This article was updated on 16 July, 2015 to add imformation about patent 9,062,938 “Camouflage Patterns”, 23 June, 2015.

Beyond Clothing – Limited Edition Lupus System Outfit

Tuesday, July 14th, 2015


Beyond Clothing and Orion Design Group have partnered up to produce the Lupus System outfit. The Lupus System consists of Beyond’s A5 Action Shirt, the A5 Rig Light Backcountry Pant, and the A5 Softshell beanie, all in ODG’s proprietary Lupus transitional camouflage pattern.

A5 Rig Light Backcountry Pant

The A5 Rig Light Backcountry Pant is a new design from Beyond. Intended as a lightweight alternative to the Rig Softshell Pant, the Light Backcountry pant is designed for active use in warmer weather. It’s constructed of a Tweave Durastretch material with DWR treatment.


  • Bar Button fly closure
  • Internal Suspender loops
  • Hand pockets
  • Zippered back pockets
  • Zippered Thigh Pockets
  • Articulated knees
  • Internal Knee Pad Pocket
  • Ankle Gaiters with Cinch Adjustment
  • Beyond_ODG_Lupus-5
    A5 Action Shirt

    The A5 Action Shirt is a lightweight softshell pullover constructed of Tweave Durastretch material with DWR treatment, making it highly wind and water resistant. The Action Shirt is also breathable, abrasion-resistant, and highly packable, making it appropriate for a wide variety of environments.


  • Front Quarter-zip
  • Zippered bicep pockets with loop patches
  • Hook and loop cuff closures
  • Beyond_ODG_Lupus-7
    A5 Softshell Beanie

    The A5 Softshell Beanie is constructed of the same Tweave Durastretch fabric with DWR treatment as the A5 Softshell pants and jackets. Designed for active use in cold weather, the Beanie offers protection from the elements, while the fleece lining warms and wicks away moisture from the wearer.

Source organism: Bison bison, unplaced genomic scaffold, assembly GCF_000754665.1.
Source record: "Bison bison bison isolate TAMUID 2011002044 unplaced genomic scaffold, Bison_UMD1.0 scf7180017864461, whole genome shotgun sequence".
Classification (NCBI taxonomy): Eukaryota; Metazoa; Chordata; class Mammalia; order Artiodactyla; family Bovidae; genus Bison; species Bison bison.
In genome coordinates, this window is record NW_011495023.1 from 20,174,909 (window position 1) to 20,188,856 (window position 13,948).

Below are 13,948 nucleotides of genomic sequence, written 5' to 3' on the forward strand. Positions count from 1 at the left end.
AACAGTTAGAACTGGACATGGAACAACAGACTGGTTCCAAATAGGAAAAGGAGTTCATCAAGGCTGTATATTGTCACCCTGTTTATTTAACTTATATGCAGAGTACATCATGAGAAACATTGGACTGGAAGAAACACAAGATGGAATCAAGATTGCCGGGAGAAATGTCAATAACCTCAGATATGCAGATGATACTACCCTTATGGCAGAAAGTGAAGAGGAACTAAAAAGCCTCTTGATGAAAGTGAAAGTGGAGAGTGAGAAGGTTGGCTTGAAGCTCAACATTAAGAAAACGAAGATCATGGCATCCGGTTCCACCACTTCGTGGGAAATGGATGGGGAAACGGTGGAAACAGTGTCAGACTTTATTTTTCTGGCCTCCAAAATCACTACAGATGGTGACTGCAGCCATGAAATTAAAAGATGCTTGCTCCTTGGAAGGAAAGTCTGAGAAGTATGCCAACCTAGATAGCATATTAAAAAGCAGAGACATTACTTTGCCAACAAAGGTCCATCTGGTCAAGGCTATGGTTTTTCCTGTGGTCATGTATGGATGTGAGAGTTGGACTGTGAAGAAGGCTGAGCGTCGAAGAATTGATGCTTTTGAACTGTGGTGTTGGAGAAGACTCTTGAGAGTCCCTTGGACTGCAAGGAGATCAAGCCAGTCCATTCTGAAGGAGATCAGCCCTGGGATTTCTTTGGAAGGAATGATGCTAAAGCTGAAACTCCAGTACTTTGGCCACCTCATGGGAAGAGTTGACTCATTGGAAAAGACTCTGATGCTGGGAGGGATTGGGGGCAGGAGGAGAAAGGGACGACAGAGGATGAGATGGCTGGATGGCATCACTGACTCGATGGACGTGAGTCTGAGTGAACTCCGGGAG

• Light Fleece Liner bonded to 4-way stretch nylon shell
  • Flat Locked stitching
  • Low-Profile
  • The Lupis System is currently available for purchase on the Beyond Clothing website. Quantities are limited to just 200 pieces, and there is a discount for purchasing the entire kit.

    Hyperstealth Bids Farewell To Hollywood

    Tuesday, July 14th, 2015

    Hyperstealth released this rather well laid out statement regarding the decision to end their long relationship with the film industry.

    (July 13, 2015, Vancouver, B.C.) Hyperstealth Biotechnology Corp. is a successful camouflage design and development company with over 4,000,000 military uniforms issued around the world which use their licensed camouflage patterns and over 12,000 camouflage patterns under worldwide copyright.

    Hollywood came calling nine years ago and since that time Hyperstealth has worked on developing camouflage used on many hundreds of uniforms for both TV series and blockbuster movies. The worldwide box office grosses for those movies which used Hyperstealth camouflage uniforms is $4.9 Billion U.S. dollars including 3 of the top 6 movies of all time. If you add the movies Hyperstealth has provided camouflage for pre or post production then the number goes to $6 Billion U.S. Dollars and adding those movies which used patterns developed by Guy Cramer, President/CEO of Hyperstealth but are independent of Hyperstealth then the total worldwide box office gross goes to 7.3 Billion U.S. dollars.